Risks around to the economic outlook linked to a looming debt-ceiling crisis have been in the market for some time.
This pricing in of risk has become particularly apparent now that both Treasury Secretary Janet Yellen and the nonpartisan Congressional Budget Office have put Congress on notice that the X-date for default on U.S. debt will be in early June.
Markets are beginning to aggressively price in a potential default. Not only have three- and five-year U.S. credit default swaps soared to multiyear highs, but distortions are also emerging at the front end of the Treasury curve.
From mid-March until April 21, the markets were loading up on one-month Treasury bills. This increased demand for the shortest-dated securities pushed down the rate on one-month Treasury bills to as low as 3.25%, 175 basis points below the overnight federal funds rate.
But after April 21, the market began pricing additional risk into even the shortest securities, with the one-month moving 200 basis points higher to 5.34% as of May 5. The bulk of that increase occurred in just the last few days as the market priced in the increased probability of a near-term default.
We would also note that for the last month, three-month Treasury bills have traded slightly higher than six-month bills, which is not normally expected. That gap widened in the last week, with the three-month now trading at 5.20%, more than 15 basis points higher than six-month rates trading at 5.04%.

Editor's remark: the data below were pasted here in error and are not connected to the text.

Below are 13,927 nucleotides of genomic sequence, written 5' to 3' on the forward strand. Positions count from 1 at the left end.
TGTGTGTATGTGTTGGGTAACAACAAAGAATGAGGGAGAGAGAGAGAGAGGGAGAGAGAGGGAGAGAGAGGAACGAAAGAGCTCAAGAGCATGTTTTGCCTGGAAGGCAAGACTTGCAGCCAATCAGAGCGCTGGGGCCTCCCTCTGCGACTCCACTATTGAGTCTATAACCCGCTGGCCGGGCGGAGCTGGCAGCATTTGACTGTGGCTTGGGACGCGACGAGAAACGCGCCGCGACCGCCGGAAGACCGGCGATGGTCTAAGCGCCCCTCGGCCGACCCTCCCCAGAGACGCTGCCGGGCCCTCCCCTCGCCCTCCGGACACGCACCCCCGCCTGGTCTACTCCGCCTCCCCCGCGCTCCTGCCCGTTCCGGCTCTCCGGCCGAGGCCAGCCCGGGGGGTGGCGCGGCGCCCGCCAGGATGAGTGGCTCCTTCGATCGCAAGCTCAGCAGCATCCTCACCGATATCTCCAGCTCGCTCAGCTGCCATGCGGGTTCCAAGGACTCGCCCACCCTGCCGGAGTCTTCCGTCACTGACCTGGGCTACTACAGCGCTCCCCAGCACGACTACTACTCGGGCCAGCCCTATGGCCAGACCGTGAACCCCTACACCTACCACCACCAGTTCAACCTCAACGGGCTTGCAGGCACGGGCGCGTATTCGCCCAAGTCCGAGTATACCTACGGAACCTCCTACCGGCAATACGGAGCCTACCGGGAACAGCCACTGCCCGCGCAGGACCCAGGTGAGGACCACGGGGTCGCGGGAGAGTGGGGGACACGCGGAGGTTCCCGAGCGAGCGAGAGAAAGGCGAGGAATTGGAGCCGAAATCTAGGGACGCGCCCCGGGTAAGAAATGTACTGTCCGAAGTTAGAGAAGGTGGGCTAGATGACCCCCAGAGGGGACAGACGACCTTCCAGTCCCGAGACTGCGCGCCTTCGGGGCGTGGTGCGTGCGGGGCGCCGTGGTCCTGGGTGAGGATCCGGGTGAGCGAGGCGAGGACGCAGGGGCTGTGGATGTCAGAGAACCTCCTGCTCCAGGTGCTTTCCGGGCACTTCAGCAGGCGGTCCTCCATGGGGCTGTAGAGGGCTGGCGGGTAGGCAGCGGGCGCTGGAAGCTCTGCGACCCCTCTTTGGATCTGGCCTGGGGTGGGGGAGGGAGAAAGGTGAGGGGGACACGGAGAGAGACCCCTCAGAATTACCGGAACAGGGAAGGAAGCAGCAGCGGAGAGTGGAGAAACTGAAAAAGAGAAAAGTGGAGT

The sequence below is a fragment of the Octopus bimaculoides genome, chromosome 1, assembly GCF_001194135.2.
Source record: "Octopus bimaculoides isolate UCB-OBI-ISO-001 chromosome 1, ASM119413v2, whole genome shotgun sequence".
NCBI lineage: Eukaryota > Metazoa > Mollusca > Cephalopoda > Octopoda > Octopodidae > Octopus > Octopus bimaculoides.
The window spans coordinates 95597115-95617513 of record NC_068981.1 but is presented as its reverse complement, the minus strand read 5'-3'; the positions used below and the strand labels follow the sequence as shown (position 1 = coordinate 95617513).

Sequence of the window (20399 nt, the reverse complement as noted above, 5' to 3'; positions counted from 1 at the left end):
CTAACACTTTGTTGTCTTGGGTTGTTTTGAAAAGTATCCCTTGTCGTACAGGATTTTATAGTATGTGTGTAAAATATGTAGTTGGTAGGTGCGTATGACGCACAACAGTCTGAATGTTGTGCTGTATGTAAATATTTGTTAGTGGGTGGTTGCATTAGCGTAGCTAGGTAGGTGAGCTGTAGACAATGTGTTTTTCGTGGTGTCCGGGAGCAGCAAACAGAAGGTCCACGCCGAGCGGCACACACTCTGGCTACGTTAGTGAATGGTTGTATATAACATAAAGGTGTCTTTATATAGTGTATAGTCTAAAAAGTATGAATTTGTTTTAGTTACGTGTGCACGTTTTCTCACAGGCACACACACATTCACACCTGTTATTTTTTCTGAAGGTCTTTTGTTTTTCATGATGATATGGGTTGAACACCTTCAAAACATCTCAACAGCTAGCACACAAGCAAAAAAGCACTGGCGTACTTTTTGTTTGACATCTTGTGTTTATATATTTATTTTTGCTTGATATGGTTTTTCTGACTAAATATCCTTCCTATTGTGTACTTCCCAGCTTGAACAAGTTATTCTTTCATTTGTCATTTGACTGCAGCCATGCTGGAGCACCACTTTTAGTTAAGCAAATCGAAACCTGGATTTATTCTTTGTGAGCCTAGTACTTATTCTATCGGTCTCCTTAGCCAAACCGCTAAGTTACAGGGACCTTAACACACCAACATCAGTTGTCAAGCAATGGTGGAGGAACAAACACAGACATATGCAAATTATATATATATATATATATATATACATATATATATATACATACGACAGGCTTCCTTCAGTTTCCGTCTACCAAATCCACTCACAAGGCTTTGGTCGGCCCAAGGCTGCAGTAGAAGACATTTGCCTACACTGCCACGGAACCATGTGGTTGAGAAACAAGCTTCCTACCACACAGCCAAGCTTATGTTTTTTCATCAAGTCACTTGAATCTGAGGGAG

That suggests unease over securities maturing in July on speculation of the Treasury’s ability to postpone the default.
Emerging credit crunch
The timing of an economic and financial crisis caused by the political authority could not be any worse.
Recent data points to an emerging credit crunch for both households and firms caused by turmoil among local and regional banks, as well as a pullback in productivity-enhancing fixed business investment.
Upcoming reports like the Federal Reserve’s Senior Loan Officer Opinion Survey, to be released Monday, will most likely confirm a deterioration in credit availability across the economy.
A partial or full default would exacerbate those trends and result in a pullback in spending and investment by households and firms as well as an increase in unemployment. It would almost surely tip the economy into a full-blown recession.
It is likely that an agreement will not be reached over the next four to six weeks, after which it is likely that the government will not have sufficient revenues to meet its debt obligations.
While the political authority prefers to wait until the last second to avoid an economic and financial catastrophe—our base case for this specific crisis—the financial community does not have this luxury.
Market participants can be expected to move further away from riskier assets, a move that over time will result in falling equity prices, rising yields and a falling dollar.
That decline will erode consumer and corporate confidence and alter the path of what to now has been a resilient economy.
The last significant debt ceiling crisis, in 2011, featured a last-second compromise that did not result in a temporary dislocation in asset prices. Instead, it had long-lasting effects that dampened spending, hiring, investment and growth. In the end, in contributed to a far slower recovery from the financial crisis than would have otherwise occurred